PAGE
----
Never buy a pig in a poke, the buyer’s beware of its day, has generated many explanations about sacks and pigs and stuff, but I prefer my mother’s take on the matter.

Many years ago women wore what were called “poke bonnets”. These bonnets were designed with a wide brim that projected out and around the wearer’s face. This allowed women to decorate the inside of the brim to frame and call attention to their lovely faces and away from other attributes that might not be so desirable. If a man were searching for a wife he might be taken in by the beautiful flowers, lace, and ribbons arrayed around a comely face and not see or think about flaws elsewhere. Or in the heat of the moment he might overlook personality or character issues.

When one falls for a (pardon the use of such an unladylike term) “pig in a poke”, he might not see clearly until he has brought the pig home and removed the bonnet, and we all know what happens when a pig, with lipstick or not, gets loose in the house.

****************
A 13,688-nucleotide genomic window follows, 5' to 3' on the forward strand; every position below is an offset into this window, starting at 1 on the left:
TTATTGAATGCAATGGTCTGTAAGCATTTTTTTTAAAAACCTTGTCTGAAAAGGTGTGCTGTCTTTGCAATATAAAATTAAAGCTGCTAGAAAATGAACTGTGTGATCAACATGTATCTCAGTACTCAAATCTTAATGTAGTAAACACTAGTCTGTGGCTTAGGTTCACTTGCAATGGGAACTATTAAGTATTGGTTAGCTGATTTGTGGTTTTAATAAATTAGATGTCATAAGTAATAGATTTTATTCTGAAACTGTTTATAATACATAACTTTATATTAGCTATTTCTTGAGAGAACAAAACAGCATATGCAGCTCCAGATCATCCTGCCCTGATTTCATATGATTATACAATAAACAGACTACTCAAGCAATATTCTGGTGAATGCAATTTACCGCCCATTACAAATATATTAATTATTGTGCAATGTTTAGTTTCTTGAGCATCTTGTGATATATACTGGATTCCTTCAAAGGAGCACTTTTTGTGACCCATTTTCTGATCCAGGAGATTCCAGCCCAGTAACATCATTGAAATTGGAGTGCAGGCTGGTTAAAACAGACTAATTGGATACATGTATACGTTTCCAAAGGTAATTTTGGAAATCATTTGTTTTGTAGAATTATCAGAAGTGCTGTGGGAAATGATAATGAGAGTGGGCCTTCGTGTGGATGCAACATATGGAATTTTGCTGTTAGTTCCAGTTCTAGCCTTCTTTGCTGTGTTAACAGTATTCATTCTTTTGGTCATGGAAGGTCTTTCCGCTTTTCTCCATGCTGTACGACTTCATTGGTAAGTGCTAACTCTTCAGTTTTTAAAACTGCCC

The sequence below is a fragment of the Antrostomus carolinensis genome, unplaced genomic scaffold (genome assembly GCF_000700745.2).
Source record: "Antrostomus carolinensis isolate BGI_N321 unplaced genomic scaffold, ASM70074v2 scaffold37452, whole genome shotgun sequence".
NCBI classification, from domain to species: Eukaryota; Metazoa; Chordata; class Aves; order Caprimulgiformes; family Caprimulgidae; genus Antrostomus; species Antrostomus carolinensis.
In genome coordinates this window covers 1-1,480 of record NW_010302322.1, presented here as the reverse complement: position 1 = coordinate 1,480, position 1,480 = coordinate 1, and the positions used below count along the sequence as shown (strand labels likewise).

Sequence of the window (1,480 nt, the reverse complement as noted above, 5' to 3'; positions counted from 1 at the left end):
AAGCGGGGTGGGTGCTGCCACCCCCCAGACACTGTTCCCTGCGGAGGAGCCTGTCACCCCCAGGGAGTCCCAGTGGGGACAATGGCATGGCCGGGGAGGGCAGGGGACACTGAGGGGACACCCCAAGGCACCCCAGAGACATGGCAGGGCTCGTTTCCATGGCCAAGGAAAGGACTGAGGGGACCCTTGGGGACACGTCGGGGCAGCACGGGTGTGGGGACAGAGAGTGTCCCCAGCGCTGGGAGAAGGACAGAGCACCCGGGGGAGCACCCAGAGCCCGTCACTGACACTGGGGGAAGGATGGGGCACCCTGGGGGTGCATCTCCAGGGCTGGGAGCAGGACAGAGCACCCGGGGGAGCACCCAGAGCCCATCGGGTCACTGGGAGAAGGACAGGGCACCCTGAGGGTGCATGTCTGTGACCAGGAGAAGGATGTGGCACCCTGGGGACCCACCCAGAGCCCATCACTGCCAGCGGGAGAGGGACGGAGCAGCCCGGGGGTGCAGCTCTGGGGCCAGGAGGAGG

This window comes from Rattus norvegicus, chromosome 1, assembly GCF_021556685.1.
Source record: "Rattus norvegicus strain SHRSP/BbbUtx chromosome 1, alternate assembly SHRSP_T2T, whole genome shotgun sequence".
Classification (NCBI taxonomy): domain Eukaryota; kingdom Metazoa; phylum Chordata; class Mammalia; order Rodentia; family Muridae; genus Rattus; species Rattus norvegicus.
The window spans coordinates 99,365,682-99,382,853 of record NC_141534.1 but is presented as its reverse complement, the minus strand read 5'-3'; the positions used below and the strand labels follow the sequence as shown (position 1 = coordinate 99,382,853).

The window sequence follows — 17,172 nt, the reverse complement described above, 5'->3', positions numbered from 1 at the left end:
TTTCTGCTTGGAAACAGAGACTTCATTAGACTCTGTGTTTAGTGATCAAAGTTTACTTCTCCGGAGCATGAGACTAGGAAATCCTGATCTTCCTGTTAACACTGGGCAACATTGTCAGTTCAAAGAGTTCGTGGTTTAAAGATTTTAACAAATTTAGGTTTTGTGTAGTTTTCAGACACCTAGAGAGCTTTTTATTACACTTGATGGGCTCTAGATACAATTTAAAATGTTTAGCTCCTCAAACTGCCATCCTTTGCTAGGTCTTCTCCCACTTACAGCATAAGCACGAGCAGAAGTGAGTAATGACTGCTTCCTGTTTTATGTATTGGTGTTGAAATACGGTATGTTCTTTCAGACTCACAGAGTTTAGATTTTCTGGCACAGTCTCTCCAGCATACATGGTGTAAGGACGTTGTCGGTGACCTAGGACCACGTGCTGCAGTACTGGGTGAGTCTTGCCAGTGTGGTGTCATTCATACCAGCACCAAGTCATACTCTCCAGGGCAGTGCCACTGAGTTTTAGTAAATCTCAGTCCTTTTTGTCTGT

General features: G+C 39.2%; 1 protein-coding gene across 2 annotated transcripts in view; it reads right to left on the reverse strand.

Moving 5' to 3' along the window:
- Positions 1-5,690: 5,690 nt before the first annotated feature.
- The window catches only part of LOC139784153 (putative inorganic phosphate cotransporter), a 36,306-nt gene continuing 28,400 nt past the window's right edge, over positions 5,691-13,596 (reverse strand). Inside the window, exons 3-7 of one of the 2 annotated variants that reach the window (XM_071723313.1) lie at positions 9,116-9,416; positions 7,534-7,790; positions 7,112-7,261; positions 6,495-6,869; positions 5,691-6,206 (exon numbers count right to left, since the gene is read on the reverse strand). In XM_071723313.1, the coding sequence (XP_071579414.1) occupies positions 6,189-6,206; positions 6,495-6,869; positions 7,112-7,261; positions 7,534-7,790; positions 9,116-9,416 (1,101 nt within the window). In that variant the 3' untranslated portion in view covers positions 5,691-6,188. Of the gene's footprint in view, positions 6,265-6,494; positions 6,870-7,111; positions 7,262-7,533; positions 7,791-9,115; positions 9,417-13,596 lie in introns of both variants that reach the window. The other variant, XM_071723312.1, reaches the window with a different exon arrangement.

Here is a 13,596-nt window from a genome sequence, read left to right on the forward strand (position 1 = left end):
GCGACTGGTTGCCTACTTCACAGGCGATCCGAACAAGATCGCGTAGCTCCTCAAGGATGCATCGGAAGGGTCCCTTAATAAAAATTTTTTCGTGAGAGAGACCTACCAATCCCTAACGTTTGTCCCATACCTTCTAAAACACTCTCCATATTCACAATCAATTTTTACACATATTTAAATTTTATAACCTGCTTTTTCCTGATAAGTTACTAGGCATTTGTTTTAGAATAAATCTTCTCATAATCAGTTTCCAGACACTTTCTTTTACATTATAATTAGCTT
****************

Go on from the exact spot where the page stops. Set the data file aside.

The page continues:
This is not to say that women can’t be fooled, too. How many Jane Austin heroines got taken in by handsome men in “regimentals”?

The way I see it, the poke bonnet was the Madison Avenue of its time, the same false promises we are enticed with today by those who lie and connive for their own ends.

When was the last time you knew an advertisement was legit, or that a politician was telling any kind of truth? And yet we keep on buying things that don’t satisfy and believing what we really do know are lies. (Another old saying about “being led like pigs to the slaughter” comes to mind here. Sorry, that’s terrible, I know.)

There appears to be no area where politics does not rear its ugly head. Think about all the money and lies that go into a political campaign to make a candidate appear desirable, and the opposition not just wrong, but evil. Why oh why do we keep bringing the pigs home???

Please, don’t put your vote in a poke and then be surprised by the pig.

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